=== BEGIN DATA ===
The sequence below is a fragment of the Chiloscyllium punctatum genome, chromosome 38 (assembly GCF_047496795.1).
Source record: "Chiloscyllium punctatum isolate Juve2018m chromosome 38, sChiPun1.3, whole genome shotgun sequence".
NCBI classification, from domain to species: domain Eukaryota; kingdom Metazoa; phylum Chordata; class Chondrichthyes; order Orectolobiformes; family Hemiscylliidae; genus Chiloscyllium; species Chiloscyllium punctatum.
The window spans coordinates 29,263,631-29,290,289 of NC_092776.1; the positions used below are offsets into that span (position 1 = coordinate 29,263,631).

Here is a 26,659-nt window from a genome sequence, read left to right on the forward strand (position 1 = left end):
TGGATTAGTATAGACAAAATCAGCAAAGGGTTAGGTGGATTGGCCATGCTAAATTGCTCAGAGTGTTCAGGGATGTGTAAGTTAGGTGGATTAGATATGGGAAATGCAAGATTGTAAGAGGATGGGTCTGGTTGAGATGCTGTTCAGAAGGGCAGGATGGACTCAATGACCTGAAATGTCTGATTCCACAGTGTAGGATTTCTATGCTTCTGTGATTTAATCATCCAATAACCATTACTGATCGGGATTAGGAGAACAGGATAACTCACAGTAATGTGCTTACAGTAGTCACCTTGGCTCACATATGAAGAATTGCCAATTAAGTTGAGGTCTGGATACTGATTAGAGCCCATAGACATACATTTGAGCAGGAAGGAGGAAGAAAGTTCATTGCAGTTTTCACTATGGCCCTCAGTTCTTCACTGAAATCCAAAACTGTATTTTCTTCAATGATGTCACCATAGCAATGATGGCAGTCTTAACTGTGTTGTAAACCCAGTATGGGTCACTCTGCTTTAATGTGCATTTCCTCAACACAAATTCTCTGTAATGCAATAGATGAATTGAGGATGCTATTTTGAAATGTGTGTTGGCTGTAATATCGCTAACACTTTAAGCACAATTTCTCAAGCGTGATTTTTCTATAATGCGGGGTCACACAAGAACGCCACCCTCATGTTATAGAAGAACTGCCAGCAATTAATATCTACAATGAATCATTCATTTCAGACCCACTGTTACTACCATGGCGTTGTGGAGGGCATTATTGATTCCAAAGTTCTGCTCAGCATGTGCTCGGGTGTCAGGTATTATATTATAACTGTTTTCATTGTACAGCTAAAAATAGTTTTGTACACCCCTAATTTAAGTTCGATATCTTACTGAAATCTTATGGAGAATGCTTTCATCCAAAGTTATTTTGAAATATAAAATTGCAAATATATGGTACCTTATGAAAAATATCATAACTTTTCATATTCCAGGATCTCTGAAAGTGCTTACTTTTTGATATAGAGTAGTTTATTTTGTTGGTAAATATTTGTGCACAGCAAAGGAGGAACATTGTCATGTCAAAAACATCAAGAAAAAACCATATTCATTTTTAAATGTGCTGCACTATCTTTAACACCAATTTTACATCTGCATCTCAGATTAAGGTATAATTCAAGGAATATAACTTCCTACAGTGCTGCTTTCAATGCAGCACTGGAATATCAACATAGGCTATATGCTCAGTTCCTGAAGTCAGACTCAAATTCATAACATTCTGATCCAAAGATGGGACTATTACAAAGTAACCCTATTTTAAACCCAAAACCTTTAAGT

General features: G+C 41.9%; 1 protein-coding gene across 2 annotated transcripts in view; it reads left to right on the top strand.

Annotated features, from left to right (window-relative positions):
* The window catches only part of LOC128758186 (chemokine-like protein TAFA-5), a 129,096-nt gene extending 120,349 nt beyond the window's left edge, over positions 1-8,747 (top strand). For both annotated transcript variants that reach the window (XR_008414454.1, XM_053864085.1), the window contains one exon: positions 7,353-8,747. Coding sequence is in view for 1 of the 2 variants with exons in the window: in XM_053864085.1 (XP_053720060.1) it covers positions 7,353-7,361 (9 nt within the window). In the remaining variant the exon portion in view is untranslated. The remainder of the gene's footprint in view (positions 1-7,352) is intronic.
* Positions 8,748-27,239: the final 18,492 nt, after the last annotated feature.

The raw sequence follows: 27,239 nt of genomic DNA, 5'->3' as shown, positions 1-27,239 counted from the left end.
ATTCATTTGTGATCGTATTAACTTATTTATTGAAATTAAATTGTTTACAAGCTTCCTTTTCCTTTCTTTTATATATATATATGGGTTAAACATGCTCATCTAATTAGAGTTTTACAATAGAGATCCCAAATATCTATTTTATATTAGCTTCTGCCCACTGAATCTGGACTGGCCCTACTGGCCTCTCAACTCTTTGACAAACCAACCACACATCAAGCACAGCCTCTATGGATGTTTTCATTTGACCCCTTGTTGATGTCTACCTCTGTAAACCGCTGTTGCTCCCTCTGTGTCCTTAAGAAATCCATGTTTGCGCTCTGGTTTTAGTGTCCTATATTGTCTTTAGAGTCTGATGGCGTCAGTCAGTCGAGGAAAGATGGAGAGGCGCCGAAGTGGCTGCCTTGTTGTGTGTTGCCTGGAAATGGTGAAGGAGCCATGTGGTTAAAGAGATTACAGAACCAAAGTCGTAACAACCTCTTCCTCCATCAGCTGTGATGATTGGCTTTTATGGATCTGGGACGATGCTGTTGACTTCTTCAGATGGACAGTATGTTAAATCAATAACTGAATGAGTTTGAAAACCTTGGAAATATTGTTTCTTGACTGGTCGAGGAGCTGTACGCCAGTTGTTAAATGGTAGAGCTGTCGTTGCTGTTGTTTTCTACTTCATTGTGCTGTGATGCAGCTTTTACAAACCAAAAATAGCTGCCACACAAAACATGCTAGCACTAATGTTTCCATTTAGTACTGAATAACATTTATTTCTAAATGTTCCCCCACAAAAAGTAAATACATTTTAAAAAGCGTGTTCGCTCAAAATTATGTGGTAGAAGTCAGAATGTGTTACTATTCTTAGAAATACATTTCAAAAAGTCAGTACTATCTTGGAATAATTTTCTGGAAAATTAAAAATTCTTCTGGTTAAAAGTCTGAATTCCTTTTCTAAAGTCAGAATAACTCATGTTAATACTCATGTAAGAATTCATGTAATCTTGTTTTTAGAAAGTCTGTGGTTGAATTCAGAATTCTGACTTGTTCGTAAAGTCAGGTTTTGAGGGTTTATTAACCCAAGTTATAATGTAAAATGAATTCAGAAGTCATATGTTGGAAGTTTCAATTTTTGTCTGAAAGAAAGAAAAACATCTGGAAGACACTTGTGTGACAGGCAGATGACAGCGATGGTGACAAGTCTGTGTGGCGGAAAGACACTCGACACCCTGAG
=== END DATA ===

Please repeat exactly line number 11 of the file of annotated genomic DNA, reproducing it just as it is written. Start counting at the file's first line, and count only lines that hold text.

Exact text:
The raw sequence follows: 27,239 nt of genomic DNA, 5'->3' as shown, positions 1-27,239 counted from the left end.